Thursday, May 9, 2013

Northrop Grumman Completes Golden Spike Lunar Lander Study

Northrop Grumman preliminary schematic shows a 'minimalist' ascent pod with surface habitat concept packaged in a 5-meter payload fairing. The pressurized compartments and propellant tanks easily fit in available space. Ascent thrusters are mounted on outriggers that are folded up to fit in the payload fairing and the landing gear is folded inward. Also shown are initial side and top views of the ascent pod “Pumpkin” and the surface habitat with crew members in pressure suits [Northrop Grumman].
Ben Evans

More than four decades since its last human-piloted craft touched down on the Moon, Northrop Grumman has concluded a feasibility study of a new commercial landing vehicle for the Golden Spike Company. It includes a novel, low-mass ascent stage concept, dubbed “Pumpkin”, and centers on the need to be packaged within a 5-meter payload fairing envelope, as well as offering insights into the kind of propellants necessary to accomplish Golden Spike’s goal of bootprints on the lunar surface by 2020.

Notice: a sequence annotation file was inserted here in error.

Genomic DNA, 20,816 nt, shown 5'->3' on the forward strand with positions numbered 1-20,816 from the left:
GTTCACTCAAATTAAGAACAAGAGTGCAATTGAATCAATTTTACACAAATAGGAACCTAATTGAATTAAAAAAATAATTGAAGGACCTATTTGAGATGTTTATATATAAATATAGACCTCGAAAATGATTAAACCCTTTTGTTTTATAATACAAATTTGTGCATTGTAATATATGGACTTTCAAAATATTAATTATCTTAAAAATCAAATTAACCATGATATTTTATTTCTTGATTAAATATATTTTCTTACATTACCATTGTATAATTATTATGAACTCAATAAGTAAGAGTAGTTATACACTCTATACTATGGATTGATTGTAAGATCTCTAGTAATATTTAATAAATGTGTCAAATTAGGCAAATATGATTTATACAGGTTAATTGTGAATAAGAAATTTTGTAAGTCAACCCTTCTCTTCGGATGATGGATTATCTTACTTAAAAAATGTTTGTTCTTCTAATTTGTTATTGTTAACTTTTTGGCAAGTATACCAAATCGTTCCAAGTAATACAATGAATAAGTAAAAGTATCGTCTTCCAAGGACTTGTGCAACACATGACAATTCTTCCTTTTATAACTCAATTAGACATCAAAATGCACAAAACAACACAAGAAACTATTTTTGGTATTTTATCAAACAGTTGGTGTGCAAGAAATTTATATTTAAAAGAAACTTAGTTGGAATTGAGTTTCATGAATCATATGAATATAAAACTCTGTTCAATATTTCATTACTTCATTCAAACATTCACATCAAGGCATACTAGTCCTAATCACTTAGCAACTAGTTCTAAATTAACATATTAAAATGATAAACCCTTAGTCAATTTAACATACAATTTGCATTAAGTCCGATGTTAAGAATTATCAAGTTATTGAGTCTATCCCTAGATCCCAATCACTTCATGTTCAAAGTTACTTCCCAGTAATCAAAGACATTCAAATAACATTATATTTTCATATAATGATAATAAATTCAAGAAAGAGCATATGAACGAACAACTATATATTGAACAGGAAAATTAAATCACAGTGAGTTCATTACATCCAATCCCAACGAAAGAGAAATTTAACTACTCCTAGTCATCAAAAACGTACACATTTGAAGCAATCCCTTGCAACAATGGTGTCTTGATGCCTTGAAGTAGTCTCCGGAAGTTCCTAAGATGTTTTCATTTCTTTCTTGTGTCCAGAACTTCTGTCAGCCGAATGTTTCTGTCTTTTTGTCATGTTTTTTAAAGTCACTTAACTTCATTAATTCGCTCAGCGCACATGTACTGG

Unveiled to the world last December, after several months of excited speculation, Golden Spike was founded by Alan Stern, associate administrator for NASA’s Science Mission Directorate in 2007-2008 and principal investigator for the agency’s New Horizons voyage to Pluto, and includes former Apollo flight director Gerry Griffin as chair of the board. It seeks to develop a capability to send astronauts from U.S. and foreign space agencies, corporations, governments and even private individuals on two-person expeditions to the Moon, at a cost of $1.5 billion. Within weeks, in January 2013, Golden Spike announced that it had contracted with Northrop Grumman to begin lunar lander design studies.

It was a notable move, for the Falls Church, Virginia-based aerospace and defense contractor is the only organization in the world to have successfully developed and flown a piloted craft to the surface of the Moon. Its Apollo lunar module ferried six pairs of astronauts to the dusty surface of our closest celestial neighbor between July 1969 and December 1972.

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